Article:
Table turned in fight to control the size of beer
© St. Petersburg Times, published April 23, 2001
It is an obscure but irritating fact that canned or bottled beer in Florida may be sold only in approved sizes -- namely, 8, 12, 16 or 32 ounces. This leads to today's moral of the story.
Perhaps this law has not interfered with your own enjoyment of life so far. Maybe you drink a domestic beer, or one of the array of imports that arrive in the United States in well-behaved sizes.
But Florida's law, adopted in 1965, rankles two kinds of people.
One kind is the beer connoisseur, who yearns for foreign beers packaged in metric sizes or microbrewed beers in odd-size containers. (Apparently there is a beer made by Belgian monks that is particularly tasty.)
The other class of people offended by Florida's law are true political conservatives. Are we really such a sorry lot of humanity that we need our government to tell us what size beer to drink?
Into this latter camp, we must place Tom Lee, who is a nice man from the Tampa suburb of Brandon, but who, of more relevance to our story, also happens to be a Republican member of the Florida Senate. Lee was elected in 1996.
Considering himself a true believer in limited government, Lee was surprised when he first learned about Florida's beer law. He learned, among other things, that it had been enacted to benefit one brewer (Anheuser-Busch) at the expense of a rival (Miller).
"Even if it's a trivial matter in the overall scheme of things," Lee told me at the time, "the more you get into it, the more incensed you get that there's stuff like this in the statutes."
So he filed a bill to repeal the law.
His bill got crushed like a beer can.
The Florida Beer Wholesalers Association mounted a powerful campaign to make sure Lee's bill went nowhere. Since the beer sellers are not without clout, they were successful.
Their official arguments were ridiculous, of course. The beer distributors said the existing law is for "consumer protection." We poor addle-brains might be confused by the new sizes.
There would have to be more trucks. More shelf space. Prices might go up. Besides, the beer sellers argued with a straight face, with no size control, people might drink too much.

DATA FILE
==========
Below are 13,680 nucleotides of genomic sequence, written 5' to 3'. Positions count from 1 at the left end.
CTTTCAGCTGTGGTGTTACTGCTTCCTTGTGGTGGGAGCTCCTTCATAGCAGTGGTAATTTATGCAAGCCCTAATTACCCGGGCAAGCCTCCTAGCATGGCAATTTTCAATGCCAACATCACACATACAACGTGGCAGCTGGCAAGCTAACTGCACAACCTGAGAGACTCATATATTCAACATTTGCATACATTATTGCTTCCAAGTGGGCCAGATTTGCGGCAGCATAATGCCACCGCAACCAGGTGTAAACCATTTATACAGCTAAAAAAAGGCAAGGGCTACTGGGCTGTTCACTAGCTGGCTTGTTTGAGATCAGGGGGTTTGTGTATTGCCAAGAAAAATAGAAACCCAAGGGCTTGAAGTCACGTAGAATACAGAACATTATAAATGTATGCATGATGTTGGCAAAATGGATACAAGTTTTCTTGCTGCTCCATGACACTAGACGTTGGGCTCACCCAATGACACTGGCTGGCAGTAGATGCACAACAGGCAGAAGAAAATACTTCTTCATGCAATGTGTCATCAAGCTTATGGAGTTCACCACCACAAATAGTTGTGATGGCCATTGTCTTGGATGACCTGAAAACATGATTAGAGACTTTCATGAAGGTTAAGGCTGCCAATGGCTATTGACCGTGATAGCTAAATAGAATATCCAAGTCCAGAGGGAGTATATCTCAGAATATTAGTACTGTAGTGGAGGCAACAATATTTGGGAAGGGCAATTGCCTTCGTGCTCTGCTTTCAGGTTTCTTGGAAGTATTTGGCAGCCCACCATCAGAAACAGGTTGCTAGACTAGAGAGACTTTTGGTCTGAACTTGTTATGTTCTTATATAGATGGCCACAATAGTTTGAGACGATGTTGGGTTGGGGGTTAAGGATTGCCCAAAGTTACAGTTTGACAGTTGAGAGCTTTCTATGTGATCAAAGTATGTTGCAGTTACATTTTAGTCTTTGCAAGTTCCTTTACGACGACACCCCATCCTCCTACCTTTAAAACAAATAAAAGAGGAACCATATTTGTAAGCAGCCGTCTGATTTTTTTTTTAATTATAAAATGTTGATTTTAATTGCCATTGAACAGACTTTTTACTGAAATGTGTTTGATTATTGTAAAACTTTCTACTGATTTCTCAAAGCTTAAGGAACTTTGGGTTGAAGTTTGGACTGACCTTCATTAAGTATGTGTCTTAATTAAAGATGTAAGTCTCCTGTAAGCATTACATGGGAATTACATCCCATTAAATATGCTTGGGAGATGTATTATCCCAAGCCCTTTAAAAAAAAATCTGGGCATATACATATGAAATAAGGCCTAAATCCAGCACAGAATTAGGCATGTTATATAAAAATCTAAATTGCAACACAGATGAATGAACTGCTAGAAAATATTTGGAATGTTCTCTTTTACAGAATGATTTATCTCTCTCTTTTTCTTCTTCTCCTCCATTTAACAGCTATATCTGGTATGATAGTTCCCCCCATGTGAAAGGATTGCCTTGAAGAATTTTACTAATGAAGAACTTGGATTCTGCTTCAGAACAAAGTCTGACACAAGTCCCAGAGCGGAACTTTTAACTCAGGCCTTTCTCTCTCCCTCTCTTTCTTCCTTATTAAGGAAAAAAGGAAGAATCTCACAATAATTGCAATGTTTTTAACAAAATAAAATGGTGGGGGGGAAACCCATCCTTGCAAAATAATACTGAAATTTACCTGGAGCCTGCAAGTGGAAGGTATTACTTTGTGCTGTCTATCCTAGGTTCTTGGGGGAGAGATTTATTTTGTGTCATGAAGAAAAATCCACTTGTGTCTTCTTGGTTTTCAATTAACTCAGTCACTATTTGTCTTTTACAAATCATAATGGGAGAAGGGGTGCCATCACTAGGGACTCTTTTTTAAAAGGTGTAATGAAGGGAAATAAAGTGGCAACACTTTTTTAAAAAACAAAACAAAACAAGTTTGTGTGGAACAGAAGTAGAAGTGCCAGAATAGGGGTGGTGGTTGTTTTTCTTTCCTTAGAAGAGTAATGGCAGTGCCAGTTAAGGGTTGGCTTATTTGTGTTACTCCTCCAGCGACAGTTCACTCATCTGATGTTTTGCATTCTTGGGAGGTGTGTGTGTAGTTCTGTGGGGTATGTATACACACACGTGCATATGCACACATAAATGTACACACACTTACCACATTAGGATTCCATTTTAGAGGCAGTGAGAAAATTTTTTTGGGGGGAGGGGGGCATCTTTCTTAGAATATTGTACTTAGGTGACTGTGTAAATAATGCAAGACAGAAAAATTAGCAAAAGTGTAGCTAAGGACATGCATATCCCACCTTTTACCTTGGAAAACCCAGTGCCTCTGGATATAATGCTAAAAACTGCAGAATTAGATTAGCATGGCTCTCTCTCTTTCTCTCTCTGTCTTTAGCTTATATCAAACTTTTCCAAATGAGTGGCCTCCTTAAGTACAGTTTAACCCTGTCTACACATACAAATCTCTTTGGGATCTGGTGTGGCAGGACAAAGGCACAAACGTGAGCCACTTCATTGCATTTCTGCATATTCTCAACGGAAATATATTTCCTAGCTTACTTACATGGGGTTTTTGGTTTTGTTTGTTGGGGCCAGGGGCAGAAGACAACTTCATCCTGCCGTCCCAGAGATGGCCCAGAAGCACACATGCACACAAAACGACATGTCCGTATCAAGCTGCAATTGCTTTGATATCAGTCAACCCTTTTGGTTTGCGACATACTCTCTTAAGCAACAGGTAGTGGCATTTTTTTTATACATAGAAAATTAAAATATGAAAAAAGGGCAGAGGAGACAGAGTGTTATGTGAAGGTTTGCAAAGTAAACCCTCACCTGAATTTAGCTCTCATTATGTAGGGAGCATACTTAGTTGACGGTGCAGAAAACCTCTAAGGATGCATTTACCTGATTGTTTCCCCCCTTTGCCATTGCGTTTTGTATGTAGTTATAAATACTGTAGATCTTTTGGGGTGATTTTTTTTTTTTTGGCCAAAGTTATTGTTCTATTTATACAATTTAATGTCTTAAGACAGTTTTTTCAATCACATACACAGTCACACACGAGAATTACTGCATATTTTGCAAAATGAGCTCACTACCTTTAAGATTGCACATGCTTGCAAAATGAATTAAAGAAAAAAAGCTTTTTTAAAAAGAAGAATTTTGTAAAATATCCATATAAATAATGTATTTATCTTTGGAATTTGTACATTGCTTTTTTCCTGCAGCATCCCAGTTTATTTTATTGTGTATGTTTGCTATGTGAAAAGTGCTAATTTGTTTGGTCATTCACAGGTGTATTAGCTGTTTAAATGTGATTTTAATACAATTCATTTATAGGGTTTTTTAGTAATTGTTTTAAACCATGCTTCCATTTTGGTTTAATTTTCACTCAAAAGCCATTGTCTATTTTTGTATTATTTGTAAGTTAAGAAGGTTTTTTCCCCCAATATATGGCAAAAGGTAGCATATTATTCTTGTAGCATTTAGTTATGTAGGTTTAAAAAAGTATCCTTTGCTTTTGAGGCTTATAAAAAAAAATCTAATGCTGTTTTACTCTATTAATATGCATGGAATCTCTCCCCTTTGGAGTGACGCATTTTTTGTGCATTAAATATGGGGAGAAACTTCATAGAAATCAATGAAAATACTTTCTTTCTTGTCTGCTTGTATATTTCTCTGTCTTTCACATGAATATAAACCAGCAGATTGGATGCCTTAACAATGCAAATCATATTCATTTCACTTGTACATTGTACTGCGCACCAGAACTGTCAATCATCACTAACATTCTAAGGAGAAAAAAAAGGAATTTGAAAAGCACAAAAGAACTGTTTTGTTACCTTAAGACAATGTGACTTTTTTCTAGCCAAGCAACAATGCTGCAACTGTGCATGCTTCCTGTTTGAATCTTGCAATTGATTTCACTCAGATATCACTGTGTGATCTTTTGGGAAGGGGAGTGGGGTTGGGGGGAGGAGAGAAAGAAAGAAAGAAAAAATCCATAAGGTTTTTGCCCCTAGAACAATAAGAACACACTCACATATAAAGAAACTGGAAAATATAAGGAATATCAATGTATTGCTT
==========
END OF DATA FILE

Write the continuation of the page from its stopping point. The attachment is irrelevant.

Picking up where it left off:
The real deciding factor, of course, was that the beer sellers had a bigger stick than Tom Lee.
But that was then. Time passed, and young Sen. Lee rose in the esteem of his colleagues and in his influence in the Senate, until this year he is the chairman of the Rules Committee -- the very body that decides which bills the Senate will vote upon.
I am happy to report that Senate Bill 202, allowing containers of any size up to 32 ounces, now awaits a final vote by the Senate, where it will pass. The House version of the bill has had similar success so far.
What about the beer wholesalers? They say they have seen the handwriting on the wall. "It's just not worth arguing about it with the policymakers any longer," the association's executive director, Mitch Rubin, told me.
Nothing is certain in the Legislature, and Lee's bill still might fail. One reason is ironic -- Lee has enough power now that other lawmakers, especially in the House, may try to trade with him. We'll see how much you want this, they'll imply to him.
Nonetheless, there is a moral to the story of how our government works. He whom you trample upon today might hold your heart in his hands a little down the road. We mere citizens can hope only that this results in better government for us all, not to mention a wider selection of beers.
- You can reach Howard Troxler at (727) 893-8505 or at email@example.com.
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